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Author Notes:

Milam A. Brantley Jr, Vanderbilt Eye Institute, Vanderbilt University Medical Center, 2311 Pierce Avenue, Nashville, TN 37232- 8808, USA; milam.brantley@vumc.org.

The authors thank Vi Linh Tran for her technical assistance.

Authors reported no disclosures.


Research Funding:

Supported by National Institutes of Health (Bethesda, MD, USA) Grants R01 EY022618, P30 EY008126, P30 ES019776, U2C ES030163, and S10 OD018006; a grant from the International Retinal Research Foundation (Birmingham, AL, USA); and an unrestricted departmental grant to Vanderbilt University Medical Center from Research to Prevent Blindness (New York, NY, USA).


  • Science & Technology
  • Life Sciences & Biomedicine
  • Ophthalmology
  • diabetic retinopathy
  • arginine
  • citrulline
  • carnitine
  • metabolomics
  • RISK

Arginine and Carnitine Metabolites Are Altered in Diabetic Retinopathy

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Journal Title:

Investigative Ophthalmology & Visual Science


Volume 60, Number 8


, Pages 3119-3126

Type of Work:

Article | Final Publisher PDF


Purpose: To determine plasma metabolite and metabolic pathway differences between patients with type 2 diabetes with diabetic retinopathy (DR) and without retinopathy (diabetic controls), and between patients with proliferative DR (PDR) and nonproliferative DR (NPDR). Methods: Using high-resolution mass spectrometry with liquid chromatography, untargeted metabolomics was performed on plasma samples from 83 DR patients and 90 diabetic controls. Discriminatory metabolic features were identified through partial least squares discriminant analysis, and linear regression was used to adjust for age, sex, diabetes duration, and hemoglobin A1c. Pathway analysis was performed using Mummichog 2.0. Results: In the adjusted analysis, 126 metabolic features differed significantly between DR patients and diabetic controls. Pathway analysis revealed alterations in the metabolism of amino acids, leukotrienes, niacin, pyrimidine, and purine. Arginine, citrulline, glutamic γ-semialdehyde, and dehydroxycarnitine were key contributors to these pathway differences. A total of 151 features distinguished PDR patients from NPDR patients, and pathway analysis revealed alterations in the β-oxidation of saturated fatty acids, fatty acid metabolism, and vitamin D3 metabolism. Carnitine was a major contributor to the pathway differences. Conclusions: This study demonstrates that arginine and citrulline-related pathways are dysregulated in DR, and fatty acid metabolism is altered in PDR patients compared with NPDR patients.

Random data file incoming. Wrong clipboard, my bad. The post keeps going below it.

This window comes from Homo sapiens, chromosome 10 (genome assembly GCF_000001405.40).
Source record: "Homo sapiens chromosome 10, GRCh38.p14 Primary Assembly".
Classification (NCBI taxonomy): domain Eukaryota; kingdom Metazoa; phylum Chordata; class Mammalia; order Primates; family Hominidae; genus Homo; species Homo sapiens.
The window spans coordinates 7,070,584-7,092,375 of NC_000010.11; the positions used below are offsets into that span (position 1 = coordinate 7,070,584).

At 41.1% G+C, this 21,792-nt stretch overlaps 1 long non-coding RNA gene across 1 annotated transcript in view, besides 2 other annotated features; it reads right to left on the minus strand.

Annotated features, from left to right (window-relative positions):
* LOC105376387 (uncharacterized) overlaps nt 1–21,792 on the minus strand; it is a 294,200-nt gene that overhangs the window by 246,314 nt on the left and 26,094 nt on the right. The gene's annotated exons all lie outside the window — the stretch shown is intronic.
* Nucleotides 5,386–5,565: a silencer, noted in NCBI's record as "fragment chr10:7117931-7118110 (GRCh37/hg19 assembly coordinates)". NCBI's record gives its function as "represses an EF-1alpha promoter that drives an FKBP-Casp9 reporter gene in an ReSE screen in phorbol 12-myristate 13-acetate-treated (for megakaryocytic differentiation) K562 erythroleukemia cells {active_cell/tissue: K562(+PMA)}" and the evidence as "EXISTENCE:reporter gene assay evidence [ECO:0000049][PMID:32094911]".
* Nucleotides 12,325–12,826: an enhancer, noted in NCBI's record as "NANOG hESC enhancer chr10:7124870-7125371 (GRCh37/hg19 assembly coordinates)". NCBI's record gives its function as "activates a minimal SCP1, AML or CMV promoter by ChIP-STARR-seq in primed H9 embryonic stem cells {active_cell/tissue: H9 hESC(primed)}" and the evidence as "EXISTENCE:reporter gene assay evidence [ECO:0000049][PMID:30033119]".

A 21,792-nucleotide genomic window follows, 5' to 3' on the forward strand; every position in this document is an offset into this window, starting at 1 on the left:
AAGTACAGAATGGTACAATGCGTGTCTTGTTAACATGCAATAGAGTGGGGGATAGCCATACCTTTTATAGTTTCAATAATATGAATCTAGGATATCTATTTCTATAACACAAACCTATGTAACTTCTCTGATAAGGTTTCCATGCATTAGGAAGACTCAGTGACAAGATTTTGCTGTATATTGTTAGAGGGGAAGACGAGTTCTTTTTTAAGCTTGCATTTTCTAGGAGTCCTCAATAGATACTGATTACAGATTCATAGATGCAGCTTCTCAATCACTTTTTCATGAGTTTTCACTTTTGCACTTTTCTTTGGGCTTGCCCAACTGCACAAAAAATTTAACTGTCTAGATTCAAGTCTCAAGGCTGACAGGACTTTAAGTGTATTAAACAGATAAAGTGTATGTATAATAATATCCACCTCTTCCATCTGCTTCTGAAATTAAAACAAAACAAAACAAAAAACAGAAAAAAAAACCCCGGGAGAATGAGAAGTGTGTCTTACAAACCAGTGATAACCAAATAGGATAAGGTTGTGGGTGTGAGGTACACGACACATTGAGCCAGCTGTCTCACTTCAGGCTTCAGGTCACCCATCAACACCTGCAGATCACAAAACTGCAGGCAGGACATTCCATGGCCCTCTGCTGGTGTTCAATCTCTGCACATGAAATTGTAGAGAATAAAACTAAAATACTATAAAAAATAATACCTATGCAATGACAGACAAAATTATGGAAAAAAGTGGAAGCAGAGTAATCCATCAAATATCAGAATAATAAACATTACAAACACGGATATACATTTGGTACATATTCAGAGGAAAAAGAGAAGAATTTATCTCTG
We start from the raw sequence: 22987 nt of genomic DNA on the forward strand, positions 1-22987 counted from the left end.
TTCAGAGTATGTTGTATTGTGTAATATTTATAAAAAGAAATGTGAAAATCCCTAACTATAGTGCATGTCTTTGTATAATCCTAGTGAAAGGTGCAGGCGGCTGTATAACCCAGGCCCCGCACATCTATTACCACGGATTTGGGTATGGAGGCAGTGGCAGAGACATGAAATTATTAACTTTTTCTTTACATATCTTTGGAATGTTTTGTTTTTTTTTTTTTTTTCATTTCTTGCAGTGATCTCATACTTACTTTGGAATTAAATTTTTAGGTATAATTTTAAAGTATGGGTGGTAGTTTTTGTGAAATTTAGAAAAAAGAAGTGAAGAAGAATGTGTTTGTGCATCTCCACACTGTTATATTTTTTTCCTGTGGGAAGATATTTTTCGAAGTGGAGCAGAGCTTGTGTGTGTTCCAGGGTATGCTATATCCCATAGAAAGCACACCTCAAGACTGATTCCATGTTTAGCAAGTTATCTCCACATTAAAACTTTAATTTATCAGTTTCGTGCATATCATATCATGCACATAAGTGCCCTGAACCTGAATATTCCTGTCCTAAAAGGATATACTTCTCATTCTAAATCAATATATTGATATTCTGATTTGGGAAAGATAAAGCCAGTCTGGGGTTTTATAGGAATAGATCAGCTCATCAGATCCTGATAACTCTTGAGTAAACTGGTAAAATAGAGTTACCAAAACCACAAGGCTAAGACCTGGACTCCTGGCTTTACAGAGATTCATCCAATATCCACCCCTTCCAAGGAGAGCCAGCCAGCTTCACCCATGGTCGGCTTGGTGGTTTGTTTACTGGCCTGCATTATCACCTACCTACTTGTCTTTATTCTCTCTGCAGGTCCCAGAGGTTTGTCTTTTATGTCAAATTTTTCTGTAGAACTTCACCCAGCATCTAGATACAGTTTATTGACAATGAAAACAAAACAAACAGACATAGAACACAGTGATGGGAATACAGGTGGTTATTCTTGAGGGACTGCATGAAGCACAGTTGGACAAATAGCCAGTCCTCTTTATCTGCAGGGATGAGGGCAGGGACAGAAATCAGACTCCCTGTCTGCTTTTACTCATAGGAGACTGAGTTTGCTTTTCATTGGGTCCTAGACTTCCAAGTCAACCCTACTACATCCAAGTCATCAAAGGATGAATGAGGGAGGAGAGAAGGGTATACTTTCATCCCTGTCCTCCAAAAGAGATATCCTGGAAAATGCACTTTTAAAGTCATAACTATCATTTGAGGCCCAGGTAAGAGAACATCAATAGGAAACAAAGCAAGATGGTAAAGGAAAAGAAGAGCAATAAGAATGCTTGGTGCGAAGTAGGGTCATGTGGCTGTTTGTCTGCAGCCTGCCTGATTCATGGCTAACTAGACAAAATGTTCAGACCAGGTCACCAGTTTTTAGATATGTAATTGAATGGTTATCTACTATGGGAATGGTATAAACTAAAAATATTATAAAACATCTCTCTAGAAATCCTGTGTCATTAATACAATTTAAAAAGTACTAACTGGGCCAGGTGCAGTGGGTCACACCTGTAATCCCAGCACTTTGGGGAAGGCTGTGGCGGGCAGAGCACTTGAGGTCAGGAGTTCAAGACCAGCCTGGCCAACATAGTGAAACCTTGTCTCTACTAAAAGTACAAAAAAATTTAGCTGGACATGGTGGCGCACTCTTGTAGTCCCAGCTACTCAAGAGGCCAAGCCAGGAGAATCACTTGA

Copyright information:

Copyright 2019 The Authors

This is an Open Access work distributed under the terms of the Creative Commons Attribution-NonCommercial-NoDerivatives 4.0 International License (http://creativecommons.org/licenses/by-nc-nd/4.0/).

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